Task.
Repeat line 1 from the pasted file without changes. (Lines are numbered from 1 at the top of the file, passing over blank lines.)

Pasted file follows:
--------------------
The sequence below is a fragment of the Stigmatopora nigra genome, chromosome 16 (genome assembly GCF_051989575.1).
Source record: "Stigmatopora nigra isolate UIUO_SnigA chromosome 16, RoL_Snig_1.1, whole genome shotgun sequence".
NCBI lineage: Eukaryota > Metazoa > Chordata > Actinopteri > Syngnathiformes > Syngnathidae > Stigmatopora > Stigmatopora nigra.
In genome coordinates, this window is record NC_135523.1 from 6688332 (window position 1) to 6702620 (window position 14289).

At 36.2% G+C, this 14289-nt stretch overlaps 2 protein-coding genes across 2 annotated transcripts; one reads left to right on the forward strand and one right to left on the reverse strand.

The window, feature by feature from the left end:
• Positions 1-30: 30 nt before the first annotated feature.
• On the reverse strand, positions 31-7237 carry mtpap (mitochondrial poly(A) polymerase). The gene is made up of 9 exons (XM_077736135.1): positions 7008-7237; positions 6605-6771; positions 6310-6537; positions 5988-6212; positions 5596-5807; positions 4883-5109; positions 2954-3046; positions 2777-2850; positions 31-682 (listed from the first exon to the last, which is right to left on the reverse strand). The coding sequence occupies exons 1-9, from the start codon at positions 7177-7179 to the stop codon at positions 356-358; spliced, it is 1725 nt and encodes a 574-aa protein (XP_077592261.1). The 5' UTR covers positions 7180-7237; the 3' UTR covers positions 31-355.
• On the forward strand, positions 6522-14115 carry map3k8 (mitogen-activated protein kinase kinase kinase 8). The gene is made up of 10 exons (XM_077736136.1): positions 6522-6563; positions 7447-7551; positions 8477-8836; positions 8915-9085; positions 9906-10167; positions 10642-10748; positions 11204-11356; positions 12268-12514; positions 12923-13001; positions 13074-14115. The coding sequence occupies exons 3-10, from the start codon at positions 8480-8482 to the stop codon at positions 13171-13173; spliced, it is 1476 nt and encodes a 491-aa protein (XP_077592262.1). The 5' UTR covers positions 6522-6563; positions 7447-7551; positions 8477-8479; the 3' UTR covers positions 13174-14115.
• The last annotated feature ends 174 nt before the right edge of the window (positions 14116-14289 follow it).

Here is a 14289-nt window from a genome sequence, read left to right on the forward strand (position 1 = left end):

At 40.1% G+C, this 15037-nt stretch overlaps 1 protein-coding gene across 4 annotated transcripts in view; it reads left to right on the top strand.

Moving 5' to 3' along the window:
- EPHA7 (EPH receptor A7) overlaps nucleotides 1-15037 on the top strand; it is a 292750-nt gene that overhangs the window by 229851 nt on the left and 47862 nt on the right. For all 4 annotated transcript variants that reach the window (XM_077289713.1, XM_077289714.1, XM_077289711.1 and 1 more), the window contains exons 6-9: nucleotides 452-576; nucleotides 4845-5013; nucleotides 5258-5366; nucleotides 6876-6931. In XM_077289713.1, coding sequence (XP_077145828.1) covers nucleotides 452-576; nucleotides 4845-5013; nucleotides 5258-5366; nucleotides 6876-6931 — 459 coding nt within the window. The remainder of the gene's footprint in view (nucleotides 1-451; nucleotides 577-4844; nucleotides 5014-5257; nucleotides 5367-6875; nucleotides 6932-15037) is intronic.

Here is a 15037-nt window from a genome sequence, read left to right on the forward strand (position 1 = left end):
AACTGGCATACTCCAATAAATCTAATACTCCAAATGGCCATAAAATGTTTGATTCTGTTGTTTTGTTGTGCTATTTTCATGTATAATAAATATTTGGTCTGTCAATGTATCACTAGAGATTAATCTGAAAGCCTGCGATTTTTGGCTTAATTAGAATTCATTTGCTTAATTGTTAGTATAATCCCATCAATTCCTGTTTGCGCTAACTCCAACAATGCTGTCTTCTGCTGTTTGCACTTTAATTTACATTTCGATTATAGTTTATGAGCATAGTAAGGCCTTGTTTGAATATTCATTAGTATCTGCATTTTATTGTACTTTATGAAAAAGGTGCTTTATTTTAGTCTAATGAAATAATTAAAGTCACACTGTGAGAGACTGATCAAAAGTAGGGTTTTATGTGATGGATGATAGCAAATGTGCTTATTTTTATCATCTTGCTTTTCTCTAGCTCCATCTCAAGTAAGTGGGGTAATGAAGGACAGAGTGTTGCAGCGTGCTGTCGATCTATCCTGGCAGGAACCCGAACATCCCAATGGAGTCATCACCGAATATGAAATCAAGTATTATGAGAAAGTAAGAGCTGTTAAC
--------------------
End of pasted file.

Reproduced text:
The sequence below is a fragment of the Stigmatopora nigra genome, chromosome 16 (genome assembly GCF_051989575.1).